“There’s a certain delusional quality that successful people have to have. Because if you want your name to be written as a part of history, you have to believe that something different can happen.” — Will Smith
“One of my favorite books is The Alchemist, by Paulo Coehlo. And I just believe that. That I can create whatever I want to create. The first step before anyone else believes it is that you have to believe it.” — Will Smith
“Confucius says that ‘he who says he can, and he who says he can’t are usually right.’… Being realistic is the most commonly traveled road to mediocrity.” — Will Smith

Another celebrity from Los Angeles, James Franco, practiced his accents so extensively that he even took to performing them for customers while working as a drive through attendee at McDonald’s. Probably would have been difficult in that moment to imagine the future successes that would follow.

Through their work and active livelihoods in the Los Angeles area, I know that James Franco and Kobe are aware of one another. Kobe Bryant takes on a similarly determined demeanor. He practices harder than anyone. It is not a coincidence that Franco and Kobe are now celebrities and masters at their respective crafts.

That mid-week night, Kobe went off. He stole the show from the Warriors on the night of their 73rd win. Our and his dreams came true, as Kobe put up an astounding 60 points on 50 shots. He started off the game cold and anxious, but over time reality settled in. Kobe was going to shoot either way, even if he continually missed. By the end, practice had paid off as Kobe started performing and draining shot after shot after shot. Mr. Bryant literally willed the Lakers to victory in his final game, putting up 23 points in the fourth quarter and becoming the oldest player ever at age 37 to hit that historic point threshold.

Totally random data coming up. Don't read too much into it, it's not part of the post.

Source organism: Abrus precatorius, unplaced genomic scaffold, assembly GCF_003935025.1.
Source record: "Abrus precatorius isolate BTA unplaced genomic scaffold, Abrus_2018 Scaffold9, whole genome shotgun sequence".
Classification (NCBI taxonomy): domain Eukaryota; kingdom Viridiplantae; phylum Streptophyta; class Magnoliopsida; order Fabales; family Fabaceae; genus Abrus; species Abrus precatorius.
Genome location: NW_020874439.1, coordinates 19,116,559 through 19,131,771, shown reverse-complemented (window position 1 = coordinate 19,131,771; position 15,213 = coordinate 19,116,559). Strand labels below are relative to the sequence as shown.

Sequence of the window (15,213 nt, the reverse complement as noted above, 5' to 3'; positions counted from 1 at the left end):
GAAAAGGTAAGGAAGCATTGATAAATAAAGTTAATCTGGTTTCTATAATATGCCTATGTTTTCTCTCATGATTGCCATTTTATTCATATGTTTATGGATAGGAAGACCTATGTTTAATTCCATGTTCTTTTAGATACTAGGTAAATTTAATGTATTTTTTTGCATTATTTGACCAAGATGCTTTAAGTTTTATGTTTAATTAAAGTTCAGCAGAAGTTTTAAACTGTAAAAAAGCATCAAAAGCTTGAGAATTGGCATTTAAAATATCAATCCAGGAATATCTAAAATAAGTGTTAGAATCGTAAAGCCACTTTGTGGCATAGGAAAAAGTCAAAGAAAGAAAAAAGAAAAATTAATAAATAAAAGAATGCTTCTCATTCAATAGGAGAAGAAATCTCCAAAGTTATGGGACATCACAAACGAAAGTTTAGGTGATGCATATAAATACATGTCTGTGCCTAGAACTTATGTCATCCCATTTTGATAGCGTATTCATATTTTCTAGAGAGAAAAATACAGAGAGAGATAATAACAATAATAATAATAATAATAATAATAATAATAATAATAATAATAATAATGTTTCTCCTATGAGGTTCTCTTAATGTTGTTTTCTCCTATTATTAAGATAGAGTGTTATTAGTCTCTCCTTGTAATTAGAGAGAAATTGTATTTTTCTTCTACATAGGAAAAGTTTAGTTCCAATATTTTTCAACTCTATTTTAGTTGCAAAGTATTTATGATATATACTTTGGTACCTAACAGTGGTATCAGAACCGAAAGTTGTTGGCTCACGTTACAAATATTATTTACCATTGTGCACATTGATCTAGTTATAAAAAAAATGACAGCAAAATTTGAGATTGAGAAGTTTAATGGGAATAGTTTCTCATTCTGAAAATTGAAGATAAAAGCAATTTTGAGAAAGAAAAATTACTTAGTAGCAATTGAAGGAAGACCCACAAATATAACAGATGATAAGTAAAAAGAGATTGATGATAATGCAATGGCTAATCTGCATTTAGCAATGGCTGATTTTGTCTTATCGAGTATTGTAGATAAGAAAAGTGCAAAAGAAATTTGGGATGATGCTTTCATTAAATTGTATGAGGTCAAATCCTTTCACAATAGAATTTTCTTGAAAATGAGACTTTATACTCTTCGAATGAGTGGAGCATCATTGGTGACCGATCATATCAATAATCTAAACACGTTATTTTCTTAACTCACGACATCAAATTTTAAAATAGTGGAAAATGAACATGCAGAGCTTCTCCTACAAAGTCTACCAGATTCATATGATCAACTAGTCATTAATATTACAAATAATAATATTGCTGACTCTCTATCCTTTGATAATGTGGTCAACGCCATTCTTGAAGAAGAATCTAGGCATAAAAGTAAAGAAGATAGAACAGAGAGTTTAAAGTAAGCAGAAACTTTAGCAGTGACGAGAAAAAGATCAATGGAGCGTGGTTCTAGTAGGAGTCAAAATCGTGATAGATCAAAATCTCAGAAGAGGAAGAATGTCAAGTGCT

Fascinatingly, the most controversial posts throughout the series very often had nearly exactly 50% read ratings, with some being so controversial that they generated a sufficient amount of trolls and doubters. This, however, captured people’s attention. As Donald Trump media antics have shown, media in 2016 plays by different rules. Sam Altman and Barack Obama may not have responded to me yet, but that doesn’t mean I can’t keep trying.

100DaysOfBlogging started off very innocently and then took some crazy turns. I’m happy to have learned from these difficult times early on in pursuit of becoming a better writer. These seemingly crazy attempts were motivated through a fortune cookie that I opened at the beginning of the campaign. It read:

“Only one who attempts the absurd can achieve the impossible.”

Like Kobe, I left everything on the table in 100DaysOfBlogging. Much of the emotion from my earlier posts was associated with disappointment around my failed startup attempt working alongside Kinnard this past summer and fall. No one told me what to write or what not to write, and the raw nature of my writing style has differentiated myself as a technology journalist.

Remember, when I tell people that Bitcoin is the most important innovation since the World Wide Web, the more times I say it aloud the more likely they are to research it and subsequently understand it, see its utopian potential, and believe it.

100DaysOfBlogging seemed like an impossibility. As would be getting into YC. But we can’t shy away from obstacles that appear difficult. As Nelson Mandela put it:

“So many of our dreams at first seem impossible. Then they seem improbable. And then, when we summon the will, they soon become inevitable.” — Nelson Mandela

While impossibility may not seem possible, this outlook is limiting to the realities that we create for ourselves. Confidence goes a long way:

All in all, 100DaysOfBlogging is a campaign to encourage thought. To channel the energy that Jalen, Will Smith, and Kobe were bringing to their game. To mimic other successful people like Brezh.

Everyone has the capability within them to express their thoughts. We all think deep or little shared world-views, yet only some of us share these. Oftentimes, we would rather stay quiet and not take those chances, particularly with expression on social media but also in life more largely.

At the beginning of the campaign, I said that if at least one other person started and completed their own #100DaysOfBlogging marathon, I would consider this journey a success.

Looks like I’m the first one here. But I know others will find this post and the aforementioned 100 posts.

I know that I won’t be the only one to cross the finish line, and am offering right now to provide feedback along the way to anyone who undertakes the challenge.

For the record — Kobe should go for 100 points in a game at the Olympics this summer.

That’s all for now. That’s my story. Hope you enjoyed.

Mamba out.

#Day100 , #100DaysOfBlogging

One clap, two clap, three clap, forty?

By clapping more or less, you can signal to us which stories really stand out.